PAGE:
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dc.contributor.authorMenkveld M
dc.contributor.authorBurger H
dc.contributor.authorHeinink H
dc.contributor.authorKaal M
dc.contributor.authorCoenen FHJM
dc.contributor.authorVeer KA vd
dc.date.accessioned2012-12-12T21:58:05Z
dc.date.available2012-12-12T21:58:05Z
dc.date.issued2002-02-27
dc.identifier410200102
dc.identifier.isbn9058510875
dc.identifier.urihttp://hdl.handle.net/10029/261259
dc.description.abstractAbstract niet beschikbaar
dc.description.abstractIn this project an overview was made of the options for the reduction of greenhouse gas emissions for different target groups: utility buildings, households, traffic, waste, energy sector, industry and glasshouse horticulture businesses. In addition, the instruments are described that the local governments have at their disposal within the various task areas: spatial planning, construction and housing, traffic, environment and local government task management. The options and policy instruments are set out against each other in a matrix, with the target groups along one axis and the task areas along the other. The matrix with combinations of options and instruments forms the overview of the playing field of local climate policy. The use of options and instruments from the playing field is examined on the basis of literature and interviews with local governments. In the process, barriers for the implementation of options are illustrated. The evaluation of the playing field in practise shows that local governments often utilise only a part of their playing field. The importance of climate is not made explicit enough in many task areas. The options in climate policy for local governments are influenced by social developments. In the study three trends are examined with respect to their influence: developments in the area of liberalisation of the energy market, the position of local governments in national environmental policy and changes in local democracy. This trends result in a complication of the role of local governments. In order to reinforce contributions from local governments to climate policy, a systematic integrative approach is needed. The ideal model focuses on formulating a so-called climate management system. Similar to quality and environment management systems, a systematic introduction of a (climate) interest in a broad field of activities and decisions are involved. We distinguish some necessary basic steps and elements. The model of a climate management system was tested by practise. For the municipalities of Haren, Hengelo and Alkmaar, the use of the playing field of local climate policy was linked to passing through the steps of a climate management system and mechanisms of external integration.
dc.description.sponsorshipSG-NOP
dc.format.extent163 p
dc.language.isonl
dc.publisherECN Petten
dc.publisherCSTM Twente University
dc.relation.ispartofGlobal Change NOP-NRP report 410200102
dc.relation.urlhttp://www.rivm.nl/bibliotheek/rapporten/410200102.html
dc.subjectMILIEUBELEIDnl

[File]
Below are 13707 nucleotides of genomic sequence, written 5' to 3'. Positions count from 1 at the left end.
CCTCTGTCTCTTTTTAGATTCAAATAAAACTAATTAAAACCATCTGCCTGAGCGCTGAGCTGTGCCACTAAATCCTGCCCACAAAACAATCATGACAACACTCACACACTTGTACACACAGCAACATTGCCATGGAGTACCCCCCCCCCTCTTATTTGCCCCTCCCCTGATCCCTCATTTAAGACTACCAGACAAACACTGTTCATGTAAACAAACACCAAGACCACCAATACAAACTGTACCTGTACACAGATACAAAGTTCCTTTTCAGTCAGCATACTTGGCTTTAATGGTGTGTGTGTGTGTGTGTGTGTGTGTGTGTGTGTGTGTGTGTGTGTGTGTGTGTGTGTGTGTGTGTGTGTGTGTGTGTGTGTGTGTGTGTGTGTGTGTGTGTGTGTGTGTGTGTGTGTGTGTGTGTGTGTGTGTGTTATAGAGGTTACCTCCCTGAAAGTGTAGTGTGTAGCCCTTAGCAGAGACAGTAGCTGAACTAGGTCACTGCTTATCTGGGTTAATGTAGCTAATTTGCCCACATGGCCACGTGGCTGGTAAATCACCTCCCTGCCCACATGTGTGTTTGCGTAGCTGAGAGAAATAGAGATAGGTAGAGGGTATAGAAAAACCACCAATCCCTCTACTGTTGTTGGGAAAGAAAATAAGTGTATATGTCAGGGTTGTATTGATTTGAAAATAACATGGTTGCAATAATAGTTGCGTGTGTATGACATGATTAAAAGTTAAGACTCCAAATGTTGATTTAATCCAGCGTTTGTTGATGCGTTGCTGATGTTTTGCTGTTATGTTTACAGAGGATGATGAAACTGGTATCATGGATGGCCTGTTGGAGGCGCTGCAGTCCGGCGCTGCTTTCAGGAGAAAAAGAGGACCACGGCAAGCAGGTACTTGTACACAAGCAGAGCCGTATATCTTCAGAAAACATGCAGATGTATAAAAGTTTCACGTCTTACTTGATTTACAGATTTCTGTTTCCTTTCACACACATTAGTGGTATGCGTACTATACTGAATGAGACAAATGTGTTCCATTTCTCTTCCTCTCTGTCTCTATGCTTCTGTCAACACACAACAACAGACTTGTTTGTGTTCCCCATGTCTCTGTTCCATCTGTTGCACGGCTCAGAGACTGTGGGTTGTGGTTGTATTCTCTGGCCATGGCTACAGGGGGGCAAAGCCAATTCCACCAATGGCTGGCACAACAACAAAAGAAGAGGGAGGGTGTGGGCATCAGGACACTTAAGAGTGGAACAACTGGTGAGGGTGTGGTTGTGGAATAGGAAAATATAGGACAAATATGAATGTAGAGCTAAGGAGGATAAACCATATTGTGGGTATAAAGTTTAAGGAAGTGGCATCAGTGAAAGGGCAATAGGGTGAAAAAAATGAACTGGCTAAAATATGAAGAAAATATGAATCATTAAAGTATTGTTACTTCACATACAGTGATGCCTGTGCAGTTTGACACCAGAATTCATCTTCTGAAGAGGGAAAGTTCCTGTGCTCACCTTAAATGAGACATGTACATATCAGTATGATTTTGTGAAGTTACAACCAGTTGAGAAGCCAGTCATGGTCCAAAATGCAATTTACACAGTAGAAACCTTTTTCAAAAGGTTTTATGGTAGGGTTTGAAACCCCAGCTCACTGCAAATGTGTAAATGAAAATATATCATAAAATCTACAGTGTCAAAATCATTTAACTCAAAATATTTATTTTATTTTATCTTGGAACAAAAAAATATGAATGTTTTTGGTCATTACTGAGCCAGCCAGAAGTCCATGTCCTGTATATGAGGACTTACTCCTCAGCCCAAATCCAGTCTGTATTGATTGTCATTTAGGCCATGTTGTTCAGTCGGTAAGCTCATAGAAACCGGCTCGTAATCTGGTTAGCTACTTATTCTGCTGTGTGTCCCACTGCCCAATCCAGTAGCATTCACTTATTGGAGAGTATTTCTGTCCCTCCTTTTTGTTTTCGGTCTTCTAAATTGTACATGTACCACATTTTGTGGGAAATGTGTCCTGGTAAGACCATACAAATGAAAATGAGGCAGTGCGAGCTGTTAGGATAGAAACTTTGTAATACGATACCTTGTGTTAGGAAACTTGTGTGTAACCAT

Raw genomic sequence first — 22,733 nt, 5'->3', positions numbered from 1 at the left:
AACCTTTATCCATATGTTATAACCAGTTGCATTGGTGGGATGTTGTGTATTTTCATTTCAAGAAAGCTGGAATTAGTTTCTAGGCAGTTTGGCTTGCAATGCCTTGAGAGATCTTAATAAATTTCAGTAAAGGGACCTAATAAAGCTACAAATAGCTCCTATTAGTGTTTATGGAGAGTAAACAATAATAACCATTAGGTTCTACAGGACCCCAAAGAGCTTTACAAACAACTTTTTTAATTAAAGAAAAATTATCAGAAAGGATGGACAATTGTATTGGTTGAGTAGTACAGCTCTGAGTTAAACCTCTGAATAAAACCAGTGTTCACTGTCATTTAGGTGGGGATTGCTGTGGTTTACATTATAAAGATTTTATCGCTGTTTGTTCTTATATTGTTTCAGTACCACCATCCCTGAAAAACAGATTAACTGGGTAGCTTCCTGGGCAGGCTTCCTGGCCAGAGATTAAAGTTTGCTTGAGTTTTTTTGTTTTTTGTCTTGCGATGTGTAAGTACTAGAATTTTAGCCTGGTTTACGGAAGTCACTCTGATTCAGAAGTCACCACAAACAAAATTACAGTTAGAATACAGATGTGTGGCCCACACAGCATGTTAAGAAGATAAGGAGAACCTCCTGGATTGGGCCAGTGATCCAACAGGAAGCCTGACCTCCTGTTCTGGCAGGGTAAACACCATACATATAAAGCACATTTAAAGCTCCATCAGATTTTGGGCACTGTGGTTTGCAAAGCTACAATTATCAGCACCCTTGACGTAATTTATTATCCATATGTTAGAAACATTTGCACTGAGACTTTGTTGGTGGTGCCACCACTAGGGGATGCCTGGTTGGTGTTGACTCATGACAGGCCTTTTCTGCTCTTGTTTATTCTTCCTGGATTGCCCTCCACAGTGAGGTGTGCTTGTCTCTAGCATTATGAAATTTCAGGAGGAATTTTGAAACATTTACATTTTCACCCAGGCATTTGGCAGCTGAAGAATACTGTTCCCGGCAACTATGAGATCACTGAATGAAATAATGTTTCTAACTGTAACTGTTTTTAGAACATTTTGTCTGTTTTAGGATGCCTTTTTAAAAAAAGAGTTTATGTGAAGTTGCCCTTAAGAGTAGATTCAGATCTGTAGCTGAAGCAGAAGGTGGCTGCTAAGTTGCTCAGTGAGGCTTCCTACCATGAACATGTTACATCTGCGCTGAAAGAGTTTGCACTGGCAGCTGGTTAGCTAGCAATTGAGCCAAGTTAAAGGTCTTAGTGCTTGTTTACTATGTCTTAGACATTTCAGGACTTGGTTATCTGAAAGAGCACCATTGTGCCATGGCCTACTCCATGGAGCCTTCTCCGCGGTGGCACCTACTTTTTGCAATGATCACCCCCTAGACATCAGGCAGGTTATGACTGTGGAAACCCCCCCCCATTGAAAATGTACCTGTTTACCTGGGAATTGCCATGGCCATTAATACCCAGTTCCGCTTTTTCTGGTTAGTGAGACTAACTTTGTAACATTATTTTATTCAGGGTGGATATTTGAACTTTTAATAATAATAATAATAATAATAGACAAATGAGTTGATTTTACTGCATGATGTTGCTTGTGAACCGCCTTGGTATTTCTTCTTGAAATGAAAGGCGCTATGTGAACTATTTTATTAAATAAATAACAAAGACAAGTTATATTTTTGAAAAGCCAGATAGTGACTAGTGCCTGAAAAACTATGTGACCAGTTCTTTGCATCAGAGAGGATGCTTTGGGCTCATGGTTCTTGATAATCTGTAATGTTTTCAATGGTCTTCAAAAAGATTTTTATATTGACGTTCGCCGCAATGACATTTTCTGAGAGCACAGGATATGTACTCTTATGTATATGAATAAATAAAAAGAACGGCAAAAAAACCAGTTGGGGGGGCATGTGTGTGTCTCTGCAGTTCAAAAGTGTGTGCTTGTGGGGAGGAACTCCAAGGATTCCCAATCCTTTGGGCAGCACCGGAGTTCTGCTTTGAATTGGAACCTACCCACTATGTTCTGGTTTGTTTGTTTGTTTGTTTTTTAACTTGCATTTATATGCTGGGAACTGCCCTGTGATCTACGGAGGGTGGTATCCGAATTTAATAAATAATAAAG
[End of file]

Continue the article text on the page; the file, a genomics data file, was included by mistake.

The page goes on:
dc.subjectklimaatveranderingnl
dc.subjectbeleidnl
dc.subjectgemeentennl
dc.subjectoverheidsbeleidnl
dc.subjectclimatic changesen
dc.subjectpolicyen
dc.subjectmunicipalitiesen
dc.subjectgovernment policyen
dc.titleLokale overheden en klimaatbeleidnl
dc.title.alternativeLocal governments and climate policiesen
dc.typeReport
dc.contributor.departmentNOP
dc.date.updated2012-12-12T21:58:06Z
html.description.abstractAbstract niet beschikbaar
html.description.abstractIn this project an overview was made of the options for the reduction of greenhouse gas emissions for different target groups: utility buildings, households, traffic, waste, energy sector, industry and glasshouse horticulture businesses. In addition, the instruments are described that the local governments have at their disposal within the various task areas: spatial planning, construction and housing, traffic, environment and local government task management. The options and policy instruments are set out against each other in a matrix, with the target groups along one axis and the task areas along the other. The matrix with combinations of options and instruments forms the overview of the playing field of local climate policy. The use of options and instruments from the playing field is examined on the basis of literature and interviews with local governments. In the process, barriers for the implementation of options are illustrated. The evaluation of the playing field in practise shows that local governments often utilise only a part of their playing field. The importance of climate is not made explicit enough in many task areas. The options in climate policy for local governments are influenced by social developments. In the study three trends are examined with respect to their influence: developments in the area of liberalisation of the energy market, the position of local governments in national environmental policy and changes in local democracy. This trends result in a complication of the role of local governments. In order to reinforce contributions from local governments to climate policy, a systematic integrative approach is needed. The ideal model focuses on formulating a so-called climate management system. Similar to quality and environment management systems, a systematic introduction of a (climate) interest in a broad field of activities and decisions are involved. We distinguish some necessary basic steps and elements. The model of a climate management system was tested by practise. For the municipalities of Haren, Hengelo and Alkmaar, the use of the playing field of local climate policy was linked to passing through the steps of a climate management system and mechanisms of external integration.


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